Backend developers are well versed in server side development and usually like to go deep into databases and business logic implementation. Many breeds of backend developers are available in the market. As such, the term “backend developer” is a broad term including distinct profiles
Traditional backend developers have usually worked with one software language for many years. The common languages include Java, PHP, .NET, Ruby and Python. Each of these languages usually comes with one or more frameworks. Backend engineers usually know at least one of them. Popular framework include Laravel for PHP developers, Spring for Java developers, Rails for Ruby developers and Django for Python developers. A number of backend engineers learn additional front-end skills as well. Senior engineers who master both backend and frontend skills in depth become full stack engineers. Traditional backend engineers usually focus on developing REST APIs, implement business logic and integrate their code with front end components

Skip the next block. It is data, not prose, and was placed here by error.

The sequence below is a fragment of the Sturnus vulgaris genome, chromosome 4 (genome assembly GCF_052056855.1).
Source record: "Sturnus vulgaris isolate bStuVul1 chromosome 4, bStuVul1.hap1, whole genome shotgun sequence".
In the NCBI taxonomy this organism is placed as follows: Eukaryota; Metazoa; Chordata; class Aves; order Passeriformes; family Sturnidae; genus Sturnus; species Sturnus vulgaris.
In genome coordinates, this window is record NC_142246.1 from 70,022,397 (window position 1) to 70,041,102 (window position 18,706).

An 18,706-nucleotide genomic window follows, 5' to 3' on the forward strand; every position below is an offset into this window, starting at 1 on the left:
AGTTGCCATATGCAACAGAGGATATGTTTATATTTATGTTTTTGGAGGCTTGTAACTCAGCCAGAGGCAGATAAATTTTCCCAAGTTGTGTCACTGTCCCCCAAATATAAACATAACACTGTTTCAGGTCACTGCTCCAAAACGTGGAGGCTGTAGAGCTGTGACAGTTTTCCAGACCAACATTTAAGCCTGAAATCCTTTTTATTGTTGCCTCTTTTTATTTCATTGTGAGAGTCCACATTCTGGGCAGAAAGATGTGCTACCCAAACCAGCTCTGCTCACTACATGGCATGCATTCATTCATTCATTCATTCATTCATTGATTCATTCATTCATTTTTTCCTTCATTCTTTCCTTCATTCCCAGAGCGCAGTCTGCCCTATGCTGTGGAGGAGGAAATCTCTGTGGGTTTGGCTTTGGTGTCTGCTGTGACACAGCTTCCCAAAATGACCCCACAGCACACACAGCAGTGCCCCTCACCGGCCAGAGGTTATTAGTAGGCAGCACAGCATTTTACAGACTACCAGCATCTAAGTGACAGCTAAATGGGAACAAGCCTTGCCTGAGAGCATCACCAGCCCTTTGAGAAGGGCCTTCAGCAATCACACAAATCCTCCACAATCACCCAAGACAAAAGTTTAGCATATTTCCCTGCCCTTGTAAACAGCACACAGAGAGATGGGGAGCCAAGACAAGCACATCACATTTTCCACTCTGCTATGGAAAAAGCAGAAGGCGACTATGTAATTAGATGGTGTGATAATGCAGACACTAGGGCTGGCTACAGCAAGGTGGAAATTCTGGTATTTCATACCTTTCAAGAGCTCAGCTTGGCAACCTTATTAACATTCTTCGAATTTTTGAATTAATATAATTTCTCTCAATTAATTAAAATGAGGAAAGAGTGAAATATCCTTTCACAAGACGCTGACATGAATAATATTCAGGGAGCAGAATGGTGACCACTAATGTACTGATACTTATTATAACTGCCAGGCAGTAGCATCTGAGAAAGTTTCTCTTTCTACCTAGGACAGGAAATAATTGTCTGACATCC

Big Data Engineers typically mix backend development skills with databases / business intelligence skills. These engineers have usually acquired additional skills around data processing, stored procedures, ETL, Business intelligence etc. They usually work in a more complex environment where large amounts of data need to be processed in an efficient manner. These engineers usually possess deeper SQL / NoSQL skills as well.
All these skill sets can be found in the Philippines market, and it is important that we figure out what skillset is right for you.
A good backend developer typically has a few core skills:
- Deep understanding of at least one backend language
- Ability to write unit tests to auto-test the code
- Strong algorithms skills
- Ability to optimize code and make it more efficient
- Database schema design and SQL language
Some senior backend engineers, particularly those who have full stack capabilities, can demand a significantly higher compensation than traditional ones. Some languages are also more in demand than other, and the supply of developers may be scarce for certain languages (e.g. Skala).